[squeak-dev] Low-space considerations ... :-)
marcel.taeumel at hpi.de
Tue Jul 12 06:13:15 UTC 2022
Hi Eliot --
> Our #lowSpaceWatcher seems to be broken because "Smalltalk specialObjectsArray at: 23" is always "nil".
>> [...] The vm sets it to the active process when it signals the low space semaphore.
And that's not working at the moment. Even after the LowSpaceSemaphore got signaled:
Smalltalk vmParameterAt: 67 put: 1 * 1024 * 1024 * 1024.
Array new: (0.125 * 1 * 1024 * 1024 * 1024) rounded.
One has to push CMD+Dot to then see that the #lowSpaceWatcher complains that it cannot retrieve the preemptedProcess via special object 23.
> Has #primSignalAtBytesLeft: (primitive 125) any effect these days?
Hmm... I can only find places that set it to 0. :-) ... Wait ... Ah! Nevermind. xD
>> So infinite recursion (as it always did) causes heap growth, and the issue of sluggishness did to paging comes to the fore.
Ah! That was my hypothesis. Yet, since the #lowSpaceWatcher seems to be broken, I wondered what was going on.
Am 12.07.2022 08:02:28 schrieb Eliot Miranda <eliot.miranda at gmail.com>:
On Jul 11, 2022, at 6:15 AM, Marcel Taeumel <marcel.taeumel at hpi.de> wrote:
Hi all --
What's the current state of our low-space guards in Squeak? That OutOfMemory error only works with larger allocations, right?
Our #lowSpaceWatcher seems to be broken because "Smalltalk specialObjectsArray at: 23" is always "nil". Should we replace it with "Processor preemptedProcecss"?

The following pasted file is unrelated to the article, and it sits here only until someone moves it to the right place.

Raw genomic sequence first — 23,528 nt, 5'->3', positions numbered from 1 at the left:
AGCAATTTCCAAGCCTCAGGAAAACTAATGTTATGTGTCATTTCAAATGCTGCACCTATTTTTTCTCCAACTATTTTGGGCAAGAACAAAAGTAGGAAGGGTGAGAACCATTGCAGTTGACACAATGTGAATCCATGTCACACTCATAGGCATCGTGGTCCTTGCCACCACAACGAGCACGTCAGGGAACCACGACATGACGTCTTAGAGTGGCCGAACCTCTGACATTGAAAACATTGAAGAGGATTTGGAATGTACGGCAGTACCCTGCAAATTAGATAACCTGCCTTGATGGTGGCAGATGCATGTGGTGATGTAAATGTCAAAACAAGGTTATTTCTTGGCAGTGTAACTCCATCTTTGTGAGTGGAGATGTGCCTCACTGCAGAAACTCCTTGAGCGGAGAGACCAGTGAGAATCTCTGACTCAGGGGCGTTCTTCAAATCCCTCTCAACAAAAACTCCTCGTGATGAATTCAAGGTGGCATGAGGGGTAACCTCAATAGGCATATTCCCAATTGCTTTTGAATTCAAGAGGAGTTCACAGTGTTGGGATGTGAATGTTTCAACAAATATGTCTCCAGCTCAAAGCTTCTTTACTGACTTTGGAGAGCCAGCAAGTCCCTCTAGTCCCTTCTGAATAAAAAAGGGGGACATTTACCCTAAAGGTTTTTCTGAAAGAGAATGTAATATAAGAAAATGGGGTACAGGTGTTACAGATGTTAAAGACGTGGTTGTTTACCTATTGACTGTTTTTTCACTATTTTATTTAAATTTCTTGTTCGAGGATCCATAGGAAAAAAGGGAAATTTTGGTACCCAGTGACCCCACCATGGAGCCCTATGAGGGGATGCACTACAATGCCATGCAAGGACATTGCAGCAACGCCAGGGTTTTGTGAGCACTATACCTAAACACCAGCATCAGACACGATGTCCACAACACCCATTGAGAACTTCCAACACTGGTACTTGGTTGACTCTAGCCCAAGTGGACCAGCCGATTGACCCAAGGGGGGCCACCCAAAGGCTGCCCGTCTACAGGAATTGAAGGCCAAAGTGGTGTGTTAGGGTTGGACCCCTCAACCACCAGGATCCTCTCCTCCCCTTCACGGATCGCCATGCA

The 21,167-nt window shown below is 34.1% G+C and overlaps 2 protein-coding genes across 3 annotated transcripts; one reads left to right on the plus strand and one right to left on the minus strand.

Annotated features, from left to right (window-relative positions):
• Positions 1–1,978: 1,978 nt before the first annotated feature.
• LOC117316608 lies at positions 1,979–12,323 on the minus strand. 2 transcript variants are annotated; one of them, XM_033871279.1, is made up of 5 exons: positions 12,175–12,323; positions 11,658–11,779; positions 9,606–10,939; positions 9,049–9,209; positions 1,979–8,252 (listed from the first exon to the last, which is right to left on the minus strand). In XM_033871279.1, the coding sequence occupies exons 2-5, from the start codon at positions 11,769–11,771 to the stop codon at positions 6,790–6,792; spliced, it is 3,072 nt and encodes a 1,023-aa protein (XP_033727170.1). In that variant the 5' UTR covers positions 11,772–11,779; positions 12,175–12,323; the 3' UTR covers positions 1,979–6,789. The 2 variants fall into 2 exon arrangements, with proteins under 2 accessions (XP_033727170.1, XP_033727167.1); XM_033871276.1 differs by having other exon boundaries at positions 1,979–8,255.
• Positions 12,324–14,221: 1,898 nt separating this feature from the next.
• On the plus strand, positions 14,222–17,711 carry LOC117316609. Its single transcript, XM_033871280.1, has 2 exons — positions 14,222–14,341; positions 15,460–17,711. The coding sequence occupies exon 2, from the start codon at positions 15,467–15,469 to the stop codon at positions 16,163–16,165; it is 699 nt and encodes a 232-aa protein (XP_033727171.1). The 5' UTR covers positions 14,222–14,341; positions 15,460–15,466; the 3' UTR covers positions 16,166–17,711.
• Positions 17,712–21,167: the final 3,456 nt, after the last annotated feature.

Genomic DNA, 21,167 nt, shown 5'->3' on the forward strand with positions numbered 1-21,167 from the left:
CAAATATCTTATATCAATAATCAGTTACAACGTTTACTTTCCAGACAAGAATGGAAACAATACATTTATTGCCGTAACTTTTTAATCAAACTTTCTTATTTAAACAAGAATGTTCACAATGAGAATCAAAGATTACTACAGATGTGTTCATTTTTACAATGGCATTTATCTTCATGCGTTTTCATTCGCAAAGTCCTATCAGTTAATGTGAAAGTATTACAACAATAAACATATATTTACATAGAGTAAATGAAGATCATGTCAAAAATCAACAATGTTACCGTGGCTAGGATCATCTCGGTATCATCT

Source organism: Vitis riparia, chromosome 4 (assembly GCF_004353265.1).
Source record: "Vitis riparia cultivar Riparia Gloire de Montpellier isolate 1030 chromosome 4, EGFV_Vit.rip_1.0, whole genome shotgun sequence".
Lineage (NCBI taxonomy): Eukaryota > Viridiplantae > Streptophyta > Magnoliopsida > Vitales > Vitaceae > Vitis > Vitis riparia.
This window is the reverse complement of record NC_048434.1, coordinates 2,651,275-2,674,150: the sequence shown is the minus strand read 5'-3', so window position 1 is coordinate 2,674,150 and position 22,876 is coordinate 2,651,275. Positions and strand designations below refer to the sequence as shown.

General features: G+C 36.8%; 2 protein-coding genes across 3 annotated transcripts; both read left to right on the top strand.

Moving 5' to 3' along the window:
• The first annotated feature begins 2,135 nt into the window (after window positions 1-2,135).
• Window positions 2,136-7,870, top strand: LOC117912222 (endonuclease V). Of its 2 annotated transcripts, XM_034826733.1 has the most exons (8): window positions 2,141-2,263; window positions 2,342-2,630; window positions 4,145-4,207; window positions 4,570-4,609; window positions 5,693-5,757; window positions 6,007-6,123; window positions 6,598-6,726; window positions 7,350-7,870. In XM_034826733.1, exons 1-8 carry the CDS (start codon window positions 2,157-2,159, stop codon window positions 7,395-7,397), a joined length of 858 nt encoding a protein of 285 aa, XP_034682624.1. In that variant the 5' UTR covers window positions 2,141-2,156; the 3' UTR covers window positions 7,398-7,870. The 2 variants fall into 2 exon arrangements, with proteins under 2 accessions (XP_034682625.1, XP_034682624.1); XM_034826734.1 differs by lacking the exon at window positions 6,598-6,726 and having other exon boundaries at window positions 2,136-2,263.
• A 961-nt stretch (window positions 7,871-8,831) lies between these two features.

No, it *should* be nil. The vm sets it to the active process when it signals the low space semaphore. Hence "Smalltalk specialObjectsArray at: 23" reliably informs the image level low space code which process performed the allocation that tripped the low space trigger.
Has #lowSpaceThreshold any effect these days?
Yes. But given that Spur attempts to grow the heap dynamically and contemporary OSs are only too happy to comply, the low space trigger may only be seen to work if a limit on old space size has been installed. Otherwise it’ll most likely not trigger before the system starts to page itself into sluggishness.
Has #primSignalAtBytesLeft: (primitive 125) any effect these days?
Can there ever be an image-level protection against stack-page shortage? VM parameter 42 seems to be 50 (num stack pages), which lasts for quite some time in endless recursion ... but CMD+Dot stops working at some point because of some stack-growing issues? And then the VM crashes eventually.
Again that’s not how things work. The stack zone is fixed size. When a new stack page is needed the oldest page is evacuated to the heap in the form of Context objects. So infinite recursion (as it always did) causes heap growth, and the issue of sluggishness did to paging comes to the fore.
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